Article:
OnePlus 7T review: less like a T upgrade, more like a new phone


  • Narrower, more streamlined design
  • Blazing fast as usual
  • The first phone to come with Android 10 out-of-the-box
  • Excellent 90Hz display
  • Superfast charging speeds
  • Wide-angle camera
  • Good battery life


  • Camera needs updates
  • Massive camera ring on the rear will polarise opinions
  • No headphone jack or 3.5mm dongle in the box
  • No wireless charging
  • The software was buggy for initial testing


By now, you guys probably know everything there is to know about the OnePlus 7T. More than the leaks, the company was very forthcoming with information before the launch this year. So, there’s no point in me wasting time trying to talk up the phone with a fancy introduction. Let’s get down to the full review of the OnePlus 7T, Mr. Phone style.

OnePlus 7T design: not everyone’s cup of T

The OnePlus 7T is drastically different in terms of design and if you’ve seen the images you’ve probably made up your mind about it already. You either love or hate that camera ring that sticks out from the rear. It is not going to be everyone’s cup of T. Well, you now have a circular insert for the triple camera setup on the rear that breaks away from the glass back of the phone. It is s sizeable bump that makes the 7T wobble on a table. However, if you ask me, this gives the phone a distinctive look and unique character as well.

While you might not like the camera ring, I am sure the new taller design thanks to the 20:9 aspect ratio would soften the blow. I mean, this makes the phone easier to grip and use with one hand despite the large display on the phone. I found using it with one hand far easier compared to hulking behemoths such as the OnePlus 7 Pro or the ASUS ROG Phone 2. The curve on the rear further aids the grip. It is a solidly built phone with a reassuring heft. My only concern is the frosted glass matte back feels slippery and therefore I slapped it in a case as soon as I unboxed it.

As for the Glacier Blue color, it is fine but I guess most people will lust after the Frosted Silver. As for the rest of the buttons and ports, it is standard placement really. You have the power button and the Alert Slider on the right edge. The volume rocker sits on the left. There’s the Type-C port at the bottom flanked on either side by the SIM tray and a speaker grille. By the way, you have a dual speaker setup with the earpiece that doubles up as the second speaker. And, there is Dolby Atmos support as well.

I mean, Atmos is not going to be as effective for such tiny drivers but the sound quality from the stereo setup is pretty good for what it is worth. It gets pretty loud and the individual speakers have equal sound levels as well. This is uncommon in a stereo setup where the earpiece doubles up as the speaker. Oh yeah, and there is no headphone jack or a 3.5mm dongle in the box. But, the audio performance using a pair of wired earphones is pretty good and so is the performance of wireless earphones.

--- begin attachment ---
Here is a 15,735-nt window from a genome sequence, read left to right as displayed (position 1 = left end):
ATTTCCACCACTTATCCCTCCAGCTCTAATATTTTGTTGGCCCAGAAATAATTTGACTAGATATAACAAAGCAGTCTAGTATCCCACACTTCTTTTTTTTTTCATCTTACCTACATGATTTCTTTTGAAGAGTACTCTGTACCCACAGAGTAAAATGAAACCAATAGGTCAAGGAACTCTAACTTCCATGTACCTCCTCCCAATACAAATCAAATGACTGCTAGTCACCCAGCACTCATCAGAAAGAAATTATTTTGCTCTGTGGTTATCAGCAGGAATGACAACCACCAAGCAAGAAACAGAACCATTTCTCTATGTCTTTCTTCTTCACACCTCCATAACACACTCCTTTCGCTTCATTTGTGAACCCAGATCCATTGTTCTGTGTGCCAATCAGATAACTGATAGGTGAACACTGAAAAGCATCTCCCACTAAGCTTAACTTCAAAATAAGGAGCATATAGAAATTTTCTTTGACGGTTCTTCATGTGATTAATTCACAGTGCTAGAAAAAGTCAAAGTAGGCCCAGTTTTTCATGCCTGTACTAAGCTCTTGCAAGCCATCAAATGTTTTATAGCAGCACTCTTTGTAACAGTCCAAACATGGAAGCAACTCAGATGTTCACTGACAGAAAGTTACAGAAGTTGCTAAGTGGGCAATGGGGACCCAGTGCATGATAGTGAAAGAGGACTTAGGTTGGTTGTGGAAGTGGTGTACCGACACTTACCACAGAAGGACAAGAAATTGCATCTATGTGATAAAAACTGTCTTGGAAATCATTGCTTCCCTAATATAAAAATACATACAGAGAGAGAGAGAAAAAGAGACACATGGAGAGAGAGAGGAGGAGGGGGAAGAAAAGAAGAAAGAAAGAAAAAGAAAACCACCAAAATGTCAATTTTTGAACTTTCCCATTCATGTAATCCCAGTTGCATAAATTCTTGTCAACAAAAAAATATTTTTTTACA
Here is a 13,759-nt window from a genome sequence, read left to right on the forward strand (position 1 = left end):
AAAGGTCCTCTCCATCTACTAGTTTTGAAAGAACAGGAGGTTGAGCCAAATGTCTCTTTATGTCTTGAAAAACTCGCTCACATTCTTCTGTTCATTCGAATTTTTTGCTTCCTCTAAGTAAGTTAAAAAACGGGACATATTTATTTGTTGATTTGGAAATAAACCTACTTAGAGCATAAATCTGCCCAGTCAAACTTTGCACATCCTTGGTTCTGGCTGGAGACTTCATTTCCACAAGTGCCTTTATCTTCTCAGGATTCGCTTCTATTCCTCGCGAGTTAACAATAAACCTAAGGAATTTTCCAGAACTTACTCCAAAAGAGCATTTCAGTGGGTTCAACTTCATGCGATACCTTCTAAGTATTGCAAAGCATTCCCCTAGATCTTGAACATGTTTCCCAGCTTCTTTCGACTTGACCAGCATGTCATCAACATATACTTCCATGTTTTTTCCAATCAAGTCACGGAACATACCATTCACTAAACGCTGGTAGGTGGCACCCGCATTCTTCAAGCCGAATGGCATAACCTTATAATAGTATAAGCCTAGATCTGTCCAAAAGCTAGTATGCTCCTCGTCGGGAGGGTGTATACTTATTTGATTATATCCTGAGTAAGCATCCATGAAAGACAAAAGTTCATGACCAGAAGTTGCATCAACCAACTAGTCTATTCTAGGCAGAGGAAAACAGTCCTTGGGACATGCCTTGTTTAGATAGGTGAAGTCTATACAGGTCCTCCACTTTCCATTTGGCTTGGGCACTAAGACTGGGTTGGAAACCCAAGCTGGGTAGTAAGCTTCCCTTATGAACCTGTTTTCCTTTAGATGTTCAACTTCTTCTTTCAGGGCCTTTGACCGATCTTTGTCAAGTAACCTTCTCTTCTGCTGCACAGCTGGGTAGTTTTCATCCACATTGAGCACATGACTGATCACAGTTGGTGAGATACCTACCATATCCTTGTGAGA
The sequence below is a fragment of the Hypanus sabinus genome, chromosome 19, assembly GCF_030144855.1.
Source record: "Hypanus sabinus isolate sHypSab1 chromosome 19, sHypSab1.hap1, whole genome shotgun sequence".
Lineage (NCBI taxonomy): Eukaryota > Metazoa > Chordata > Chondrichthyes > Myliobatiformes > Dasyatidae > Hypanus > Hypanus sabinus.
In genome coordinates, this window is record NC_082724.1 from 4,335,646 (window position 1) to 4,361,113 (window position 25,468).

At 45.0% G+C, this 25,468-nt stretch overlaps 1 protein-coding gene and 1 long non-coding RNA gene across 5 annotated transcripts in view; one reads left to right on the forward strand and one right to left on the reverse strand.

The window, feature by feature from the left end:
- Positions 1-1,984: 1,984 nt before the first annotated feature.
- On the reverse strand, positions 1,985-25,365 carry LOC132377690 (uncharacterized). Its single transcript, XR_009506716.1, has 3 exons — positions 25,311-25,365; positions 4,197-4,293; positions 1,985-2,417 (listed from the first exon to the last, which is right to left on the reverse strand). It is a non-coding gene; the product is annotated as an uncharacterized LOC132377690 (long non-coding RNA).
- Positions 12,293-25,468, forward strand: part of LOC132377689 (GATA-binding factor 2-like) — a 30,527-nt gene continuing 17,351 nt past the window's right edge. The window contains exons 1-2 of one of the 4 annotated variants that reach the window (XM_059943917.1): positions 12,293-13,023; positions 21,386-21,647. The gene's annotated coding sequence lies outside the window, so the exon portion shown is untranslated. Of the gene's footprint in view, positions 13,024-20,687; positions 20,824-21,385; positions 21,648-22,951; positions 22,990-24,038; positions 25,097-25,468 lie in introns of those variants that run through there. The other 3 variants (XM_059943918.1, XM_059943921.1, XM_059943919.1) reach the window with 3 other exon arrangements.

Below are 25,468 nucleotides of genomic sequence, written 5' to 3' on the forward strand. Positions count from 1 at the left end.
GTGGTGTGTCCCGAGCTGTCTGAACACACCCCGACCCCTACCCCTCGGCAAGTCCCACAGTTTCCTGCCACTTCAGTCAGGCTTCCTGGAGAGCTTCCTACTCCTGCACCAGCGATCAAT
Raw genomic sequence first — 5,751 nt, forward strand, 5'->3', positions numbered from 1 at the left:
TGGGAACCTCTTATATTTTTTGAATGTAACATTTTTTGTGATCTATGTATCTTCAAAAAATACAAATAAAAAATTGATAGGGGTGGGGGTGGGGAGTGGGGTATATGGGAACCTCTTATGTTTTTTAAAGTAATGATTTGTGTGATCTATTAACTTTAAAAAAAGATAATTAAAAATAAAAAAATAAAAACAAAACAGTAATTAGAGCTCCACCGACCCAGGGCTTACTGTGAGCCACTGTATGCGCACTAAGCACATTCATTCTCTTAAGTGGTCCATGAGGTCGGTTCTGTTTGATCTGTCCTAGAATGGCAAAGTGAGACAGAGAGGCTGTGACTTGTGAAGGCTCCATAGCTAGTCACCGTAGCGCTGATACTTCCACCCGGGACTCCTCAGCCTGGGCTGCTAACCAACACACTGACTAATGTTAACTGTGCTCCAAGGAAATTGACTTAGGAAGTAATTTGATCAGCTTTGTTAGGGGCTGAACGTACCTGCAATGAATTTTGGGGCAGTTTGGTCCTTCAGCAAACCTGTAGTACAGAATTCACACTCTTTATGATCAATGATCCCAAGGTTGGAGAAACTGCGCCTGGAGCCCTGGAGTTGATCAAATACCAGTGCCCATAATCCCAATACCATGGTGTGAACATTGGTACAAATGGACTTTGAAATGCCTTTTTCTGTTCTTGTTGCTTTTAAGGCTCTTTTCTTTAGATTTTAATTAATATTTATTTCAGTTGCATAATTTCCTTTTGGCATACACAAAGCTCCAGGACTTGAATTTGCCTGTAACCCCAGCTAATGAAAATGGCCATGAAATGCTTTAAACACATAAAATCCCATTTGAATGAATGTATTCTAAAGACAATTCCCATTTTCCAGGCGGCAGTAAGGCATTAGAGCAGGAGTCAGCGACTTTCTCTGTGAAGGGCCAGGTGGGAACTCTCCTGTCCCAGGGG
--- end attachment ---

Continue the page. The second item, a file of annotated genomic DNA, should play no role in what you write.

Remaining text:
Overall though, the design of the OnePlus 7T showcases the company’s relentless commitment towards refinement and perfection.

OnePlus 7T display: 90Hz is the new normal for OnePlus

The biggest new attraction in the OnePlus 7T is the 90Hz Fluid AMOLED panel that has trickled down from the OnePlus 7 Pro. While the & Pro featured a QHD+ display, the one here is a FullHD+ display with the higher refresh rate. And yes, it has a taller 20:9 aspect ratio, Gorilla Glass protection, P3 Colour Gamut, and HDR support. I love the fact that the OnePlus 7T has a flat display. I am not a fan of curved displays, and this is definitely a refreshing change after using the OnePlus 7 Pro and the Note 10+.

But, that’s not it. The bezels and the chin are extremely slim. Plus, the teardrop notch at the top is tinier now, if that was even possible. The curved corners are slightly squared off and that makes it look extremely good. The display is colorful and brighter now. You get a sustained brightness of 800 nits and it can touch 1000 nits when watching HDR videos. If you ask me, I like the display on the 7T more than the one on the 7 Pro. I’ve had a blast consuming episodes of Mindhunter on the phone. Oh, by the way, you also have the optical in-display fingerprint scanner embedded in the display. And, it is one of the fastest ones out there with excellent haptic feedback when you press on the display. I don’t miss the physical scanner anymore. There’s also a very good face unlock if you prefer that. But, I don’t think it is very secure, which is why I’ll be sticking to the fingerprint scanner instead.